The Louisville station, by the way, has been updated like the Nashville one, and, in addition to a bright gray color and lack of dinginess, also boasts a gift shop and game room.

Then it was back on the bus and I was fortunately able to snag another window seat. The rest of the trip was blissfully uneventful and, possibly because the driver exceeded the speed limit a few times, we arrived in Cincinnati on time.

The Cincinnati Greyhound station has not been updated, and I’m pretty sure they even still had some of those chairs with the TVs. Next time I may opt for the flight with the stopovers, even if it does mean going to Poughkeepsie.

9 Comments

  1. Kristine @MumRevised

    Poughkeepsie can’t be that bad?!
    I grew up in a town where no one except ‘special’ sorts of people took the bus. I’m now in a town where it is commonplace to ride the bus but only if you text during your ride. I think it is a rule, but I haven’t looked into it because I was texting so I didn’t look like a special sort of person. Enjoy your holiday as Greyhound suggested.

    Reply
    1. Christopher Waldrop (Post author)

      I’ve never been to Poughkeepsie but I have reason to believe it’s really a nice place. I just keep hoping that if I make fun of it enough the mayor will invite me to visit. It’s pretty amazing, though, to see the diverse people who ride the bus now. Everyone from college professors to fast food workers now rides the bus.

      Reply
  2. Arionis

    Wow, that is one nice looking bus station. Ours looks like the one you previously described. Good thing people took the vouchers or you might have seen some forcibly dragged from the bus. Oh wait, is that another story? 🙂

    Reply
    1. Christopher Waldrop (Post author)

      Fortunately I don’t have any stories of anyone being forcibly dragged from the bus–at least not yet. And I wish I’d taken a picture of the Cincinnati bus station. My friend who picked me up there hadn’t been there in many years. She looked around and said, “Hasn’t changed a bit.” So I guess they’re only updating some and not others.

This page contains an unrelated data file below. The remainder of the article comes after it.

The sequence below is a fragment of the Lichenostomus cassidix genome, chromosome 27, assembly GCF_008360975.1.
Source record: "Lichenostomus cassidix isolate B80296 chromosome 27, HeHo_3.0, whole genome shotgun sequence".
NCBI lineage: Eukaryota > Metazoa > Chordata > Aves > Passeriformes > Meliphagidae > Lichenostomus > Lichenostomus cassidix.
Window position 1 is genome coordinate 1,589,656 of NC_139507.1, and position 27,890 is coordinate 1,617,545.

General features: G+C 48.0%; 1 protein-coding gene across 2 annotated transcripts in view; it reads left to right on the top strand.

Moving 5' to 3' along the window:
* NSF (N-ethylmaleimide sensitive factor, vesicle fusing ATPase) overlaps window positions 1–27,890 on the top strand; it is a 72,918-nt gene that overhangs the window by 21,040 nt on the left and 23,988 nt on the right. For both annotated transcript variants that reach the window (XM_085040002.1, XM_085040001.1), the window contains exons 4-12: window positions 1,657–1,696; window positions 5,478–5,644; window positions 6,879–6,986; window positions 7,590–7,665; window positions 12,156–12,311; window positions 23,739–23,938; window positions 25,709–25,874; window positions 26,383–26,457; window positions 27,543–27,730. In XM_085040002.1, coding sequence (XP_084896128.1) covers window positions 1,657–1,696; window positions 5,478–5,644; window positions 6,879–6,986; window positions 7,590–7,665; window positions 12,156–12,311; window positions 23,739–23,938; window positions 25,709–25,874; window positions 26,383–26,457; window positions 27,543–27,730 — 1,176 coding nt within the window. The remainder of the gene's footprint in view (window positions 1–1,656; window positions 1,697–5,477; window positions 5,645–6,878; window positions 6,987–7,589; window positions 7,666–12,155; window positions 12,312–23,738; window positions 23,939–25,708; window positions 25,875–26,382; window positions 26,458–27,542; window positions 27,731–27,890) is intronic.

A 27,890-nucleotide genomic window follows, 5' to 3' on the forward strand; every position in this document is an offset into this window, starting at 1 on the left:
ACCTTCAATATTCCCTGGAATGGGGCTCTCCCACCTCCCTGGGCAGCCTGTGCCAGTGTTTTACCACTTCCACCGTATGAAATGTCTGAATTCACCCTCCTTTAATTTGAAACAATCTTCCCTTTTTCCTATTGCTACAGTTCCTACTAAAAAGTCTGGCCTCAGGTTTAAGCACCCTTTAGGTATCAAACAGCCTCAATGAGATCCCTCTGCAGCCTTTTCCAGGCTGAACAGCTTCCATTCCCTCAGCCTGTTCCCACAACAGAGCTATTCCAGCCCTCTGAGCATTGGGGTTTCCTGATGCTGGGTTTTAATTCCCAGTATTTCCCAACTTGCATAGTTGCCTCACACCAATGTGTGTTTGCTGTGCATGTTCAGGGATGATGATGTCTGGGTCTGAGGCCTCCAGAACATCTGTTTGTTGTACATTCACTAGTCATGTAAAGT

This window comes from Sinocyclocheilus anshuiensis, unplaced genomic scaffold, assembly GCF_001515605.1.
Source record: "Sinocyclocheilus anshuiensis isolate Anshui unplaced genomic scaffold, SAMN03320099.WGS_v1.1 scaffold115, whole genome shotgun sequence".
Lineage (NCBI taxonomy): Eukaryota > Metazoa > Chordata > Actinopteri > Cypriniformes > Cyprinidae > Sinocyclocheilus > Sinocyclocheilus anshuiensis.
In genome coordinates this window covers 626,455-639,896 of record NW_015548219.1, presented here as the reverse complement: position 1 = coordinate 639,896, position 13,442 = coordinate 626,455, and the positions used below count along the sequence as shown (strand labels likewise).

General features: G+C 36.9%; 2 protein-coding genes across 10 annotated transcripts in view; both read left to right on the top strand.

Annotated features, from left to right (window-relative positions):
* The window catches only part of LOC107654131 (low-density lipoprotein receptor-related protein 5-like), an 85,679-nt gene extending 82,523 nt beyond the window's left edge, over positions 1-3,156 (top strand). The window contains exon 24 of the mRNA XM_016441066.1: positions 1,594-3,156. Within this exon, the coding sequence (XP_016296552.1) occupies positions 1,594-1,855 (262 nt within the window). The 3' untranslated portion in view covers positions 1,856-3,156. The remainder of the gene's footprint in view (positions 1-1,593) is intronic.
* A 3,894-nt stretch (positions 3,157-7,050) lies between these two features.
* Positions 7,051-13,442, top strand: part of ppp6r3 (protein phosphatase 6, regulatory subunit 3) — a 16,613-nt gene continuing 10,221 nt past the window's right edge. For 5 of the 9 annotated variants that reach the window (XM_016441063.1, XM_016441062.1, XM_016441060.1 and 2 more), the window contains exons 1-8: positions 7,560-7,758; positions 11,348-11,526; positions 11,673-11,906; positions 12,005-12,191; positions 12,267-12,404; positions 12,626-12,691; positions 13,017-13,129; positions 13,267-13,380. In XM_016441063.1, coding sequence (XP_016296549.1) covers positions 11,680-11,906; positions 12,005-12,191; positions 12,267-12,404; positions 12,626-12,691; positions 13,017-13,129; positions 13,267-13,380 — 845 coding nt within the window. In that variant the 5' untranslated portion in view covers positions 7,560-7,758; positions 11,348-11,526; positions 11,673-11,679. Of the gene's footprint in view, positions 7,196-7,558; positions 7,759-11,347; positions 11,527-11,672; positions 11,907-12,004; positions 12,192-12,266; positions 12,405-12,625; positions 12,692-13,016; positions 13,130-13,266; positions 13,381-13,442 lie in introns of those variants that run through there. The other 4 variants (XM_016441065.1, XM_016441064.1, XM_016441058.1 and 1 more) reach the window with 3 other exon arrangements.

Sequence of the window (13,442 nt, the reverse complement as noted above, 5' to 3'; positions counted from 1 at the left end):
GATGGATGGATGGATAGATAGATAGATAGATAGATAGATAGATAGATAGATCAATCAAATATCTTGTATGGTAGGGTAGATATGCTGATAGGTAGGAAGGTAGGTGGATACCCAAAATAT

Reply
  3. mydangblog

    Crowded buses are certainly more awful than crowded trains–at least on the train, there’s wine!

    Reply
    1. Christopher Waldrop (Post author)

      Plus there’s just the romance of riding on a train. I’m not sure why but it’s different from being on a bus. Although I do remember a guy telling me about riding the bus in “the good old days”. According to him everyone had jugs of wine and at least three people would be carrying live chickens. I guess if you’re traveling with farm animals you need alcohol.

      Reply
  4. Ann Koplow

    I enjoyed this trip, Chris, especially since I travelled cross country via Greyhound Bus in the 1970s.

    Reply
  5. Holly Waldrop

    My dulcet darling, not to be argumentative or to stand in the way of a good story, but it would not have been cheaper to fly. It would have cost 5 times the price of the bus ticket to fly, which is exactly why your skinny butt was on the bus.

    With love,
    Your travel agent and wife

    Reply
    1. Christopher Waldrop (Post author)

      I sit corrected. Or stand corrected, lean corrected, or recline corrected. Basically any position I’m in I’m corrected. Perhaps it’s just as well that you talked me out of flying to Chicago because the cheapest flight I found there was to the Midway Airport, and I understand you’ll never find a more wretched hive of scum and villainy.

      Reply